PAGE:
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JACOB R. ARMSTRONG v. GOVERNOR'S COUNCIL ON DRUG AND ALCOHOL ABUSE. JACOB R. ARMSTRONG (10/14/76)

decided: October 14, 1976.

JACOB R. ARMSTRONG
v.
GOVERNOR'S COUNCIL ON DRUG AND ALCOHOL ABUSE. JACOB R. ARMSTRONG, APPELLANT



Appeal from the Order of the State Civil Service Commission in case of Jacob R. Armstrong v. Governor's Council on Drug and Alcohol Abuse, No. 1693.

COUNSEL

John O. J. Shellenberger, III, with him Stradley, Ronon, Stevens & Young, for appellant.

William J. Atkinson, General Counsel, with him Vincent X. Yakowicz, Solicitor General, and Robert P. Kane, Attorney General, for appellee.

Judges Crumlish, Jr., Wilkinson, Jr., and Rogers, sitting as a panel of three. Opinion by Judge Wilkinson.

Author: Wilkinson

[ 26 Pa. Commw. Page 551]

Appellant, a Field Representative IV, provisional status, with the position of Chief of Division I of the Bureau of Community Assistance of the Governor's Council on Drug and Alcohol Abuse (Council), was suspended for a five day period, beginning July 31, 1975. Appellant appealed the suspension to the

[ 26 Pa. Commw. Page 552]

Civil Service Commission (Commission), which, after a hearing, on January 16, 1976, issued an adjudication and order dismissing the appeal and upholding the suspension.

The Commission found that appellant failed to comply with written orders from the Executive Director of the Council and that the persistent and continuous neglect of appellant to obey lawful and reasonable orders of supervisors was the sole cause for the contested suspension. After a careful review of the record, we find substantial evidence to support these findings. Appellant was ordered to mail his superior a weekly schedule of activities for the following week. He was ordered to write a letter to his staff explaining his role in the reorganization of the office of which he was chief. He failed to comply with either of these directives, although he was repeatedly requested to do so.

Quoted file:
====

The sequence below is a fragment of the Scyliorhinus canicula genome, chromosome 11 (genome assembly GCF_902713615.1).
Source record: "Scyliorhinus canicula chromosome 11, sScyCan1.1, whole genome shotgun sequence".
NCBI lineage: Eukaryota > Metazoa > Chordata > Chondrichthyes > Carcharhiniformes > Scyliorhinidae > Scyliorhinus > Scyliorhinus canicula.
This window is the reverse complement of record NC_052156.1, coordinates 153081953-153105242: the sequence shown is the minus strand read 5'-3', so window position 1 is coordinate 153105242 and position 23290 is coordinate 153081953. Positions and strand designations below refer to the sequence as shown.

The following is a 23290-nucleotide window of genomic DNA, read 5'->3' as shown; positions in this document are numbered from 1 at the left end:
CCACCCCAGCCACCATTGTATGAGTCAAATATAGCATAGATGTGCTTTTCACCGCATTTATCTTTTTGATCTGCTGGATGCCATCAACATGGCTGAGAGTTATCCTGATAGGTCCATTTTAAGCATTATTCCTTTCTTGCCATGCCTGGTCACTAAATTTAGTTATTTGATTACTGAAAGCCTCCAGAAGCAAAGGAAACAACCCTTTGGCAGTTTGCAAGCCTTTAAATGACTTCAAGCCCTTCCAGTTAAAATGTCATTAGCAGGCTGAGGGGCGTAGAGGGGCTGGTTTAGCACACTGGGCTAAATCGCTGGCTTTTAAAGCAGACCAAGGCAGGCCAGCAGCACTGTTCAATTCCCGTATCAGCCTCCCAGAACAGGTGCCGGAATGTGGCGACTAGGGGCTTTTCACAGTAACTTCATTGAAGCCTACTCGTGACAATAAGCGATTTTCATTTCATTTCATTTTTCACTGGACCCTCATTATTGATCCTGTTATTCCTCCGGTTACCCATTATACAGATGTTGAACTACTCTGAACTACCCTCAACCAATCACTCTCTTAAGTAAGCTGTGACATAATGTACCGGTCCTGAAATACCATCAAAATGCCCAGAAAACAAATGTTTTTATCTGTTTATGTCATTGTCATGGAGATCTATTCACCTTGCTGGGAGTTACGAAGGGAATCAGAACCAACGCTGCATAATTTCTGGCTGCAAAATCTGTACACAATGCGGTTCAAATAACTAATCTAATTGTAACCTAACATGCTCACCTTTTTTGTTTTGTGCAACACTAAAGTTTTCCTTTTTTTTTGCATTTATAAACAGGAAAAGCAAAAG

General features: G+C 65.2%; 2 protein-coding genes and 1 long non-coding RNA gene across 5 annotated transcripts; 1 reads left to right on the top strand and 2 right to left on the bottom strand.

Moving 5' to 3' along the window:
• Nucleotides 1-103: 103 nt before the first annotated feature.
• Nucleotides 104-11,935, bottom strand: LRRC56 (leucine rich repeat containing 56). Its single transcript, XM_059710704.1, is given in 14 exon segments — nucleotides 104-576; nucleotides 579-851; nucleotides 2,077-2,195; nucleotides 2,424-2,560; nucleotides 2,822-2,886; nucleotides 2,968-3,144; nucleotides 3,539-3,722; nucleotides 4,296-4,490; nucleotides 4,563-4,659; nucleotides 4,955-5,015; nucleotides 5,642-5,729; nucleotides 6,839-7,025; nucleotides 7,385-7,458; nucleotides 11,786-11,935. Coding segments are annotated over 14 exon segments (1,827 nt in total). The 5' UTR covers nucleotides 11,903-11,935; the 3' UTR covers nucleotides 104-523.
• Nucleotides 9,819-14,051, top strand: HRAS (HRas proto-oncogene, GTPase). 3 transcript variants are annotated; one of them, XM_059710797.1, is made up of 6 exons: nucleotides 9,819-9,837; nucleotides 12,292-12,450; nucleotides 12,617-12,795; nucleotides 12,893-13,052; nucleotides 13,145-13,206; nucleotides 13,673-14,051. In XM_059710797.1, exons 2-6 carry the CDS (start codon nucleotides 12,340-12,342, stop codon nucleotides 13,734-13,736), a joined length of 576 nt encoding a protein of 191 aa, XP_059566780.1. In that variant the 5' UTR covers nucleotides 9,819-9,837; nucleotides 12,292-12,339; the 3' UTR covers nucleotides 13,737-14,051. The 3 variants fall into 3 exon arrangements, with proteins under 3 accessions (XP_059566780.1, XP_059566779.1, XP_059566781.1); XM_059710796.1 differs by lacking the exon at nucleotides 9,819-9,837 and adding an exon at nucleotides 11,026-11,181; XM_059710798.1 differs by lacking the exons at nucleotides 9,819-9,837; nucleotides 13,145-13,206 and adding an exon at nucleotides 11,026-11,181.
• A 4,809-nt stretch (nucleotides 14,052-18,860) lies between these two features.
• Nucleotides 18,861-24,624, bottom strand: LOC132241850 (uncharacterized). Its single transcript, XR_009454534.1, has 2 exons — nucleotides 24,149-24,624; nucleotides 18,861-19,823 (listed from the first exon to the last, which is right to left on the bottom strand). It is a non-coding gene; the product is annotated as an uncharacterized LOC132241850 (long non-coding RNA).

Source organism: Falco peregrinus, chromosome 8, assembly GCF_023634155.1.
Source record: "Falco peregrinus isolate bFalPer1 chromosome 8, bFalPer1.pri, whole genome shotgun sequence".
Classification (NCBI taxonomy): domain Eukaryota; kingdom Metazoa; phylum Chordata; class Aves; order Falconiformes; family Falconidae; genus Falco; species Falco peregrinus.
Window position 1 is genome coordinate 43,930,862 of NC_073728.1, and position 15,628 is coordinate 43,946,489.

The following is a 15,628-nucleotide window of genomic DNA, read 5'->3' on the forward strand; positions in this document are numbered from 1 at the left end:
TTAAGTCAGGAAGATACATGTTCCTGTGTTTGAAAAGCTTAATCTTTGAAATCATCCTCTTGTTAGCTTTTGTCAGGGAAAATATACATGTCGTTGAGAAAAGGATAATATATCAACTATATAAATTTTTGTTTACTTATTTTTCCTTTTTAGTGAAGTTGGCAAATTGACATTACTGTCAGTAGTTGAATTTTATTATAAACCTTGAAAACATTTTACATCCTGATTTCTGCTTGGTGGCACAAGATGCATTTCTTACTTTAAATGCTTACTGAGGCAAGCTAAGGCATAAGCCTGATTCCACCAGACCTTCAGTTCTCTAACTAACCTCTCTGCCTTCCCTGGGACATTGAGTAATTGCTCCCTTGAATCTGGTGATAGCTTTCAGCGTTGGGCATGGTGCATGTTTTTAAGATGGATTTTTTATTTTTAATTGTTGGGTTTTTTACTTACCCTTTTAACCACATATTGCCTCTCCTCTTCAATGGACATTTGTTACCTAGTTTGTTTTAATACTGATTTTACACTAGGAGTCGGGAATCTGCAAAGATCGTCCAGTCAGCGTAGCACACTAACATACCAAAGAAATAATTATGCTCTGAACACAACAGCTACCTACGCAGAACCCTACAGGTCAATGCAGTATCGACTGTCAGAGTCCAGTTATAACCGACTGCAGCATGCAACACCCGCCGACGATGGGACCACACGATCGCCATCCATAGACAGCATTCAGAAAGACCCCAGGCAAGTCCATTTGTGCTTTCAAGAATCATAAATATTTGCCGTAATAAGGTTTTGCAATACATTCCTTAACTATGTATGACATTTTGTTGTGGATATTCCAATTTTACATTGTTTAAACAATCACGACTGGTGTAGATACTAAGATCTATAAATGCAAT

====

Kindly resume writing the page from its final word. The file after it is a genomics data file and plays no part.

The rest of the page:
At the Commission's hearing, and on appeal, appellant has contended that a cause, if not the sole cause, of disciplinary action against him was his raising of grievances before the Black Caucus.*fn1 The Commission found to the contrary, and, while evidence exists on both sides, it is not for this court to weigh the evidence and judge credibility in controverted matters of fact, but rather we must affirm where the Commission has a valid basis for its determination. Commonwealth v. Grant, 22 Pa. Commonwealth Ct. 582, 350 A.2d 878 (1976); Department of Revenue v. Holodnak, 22 Pa. Commonwealth Ct. 106, 347 A.2d 748 (1975).

Appellant further asserts that the Commission erroneously placed the burden on him to produce conclusive and substantial evidence of discrimination or

[ 26 Pa. Commw. Page 553]

    other non-merit factors which he claimed were the basis of his suspension. The burden of proving the charge of discrimination was on the appellant. Cunningham v. Pennsylvania State Civil Service Commission, 17 Pa. Commonwealth Ct. 375, 382 A.2d 839 (1975); Heppel v. Pennsylvania Civil Service Commission, 17 Pa. Commonwealth Ct. 79, 330 A.2d 304 (1974). While the Commission, in its discussion, states it did not find "conclusive and substantial evidence" on behalf of appellant, it also states it is convinced that his appearance before the Black Caucus was not the root of the suspension. Appellant urges proof by conclusive evidence is too high a standard, and that only a preponderance of the evidence is ...


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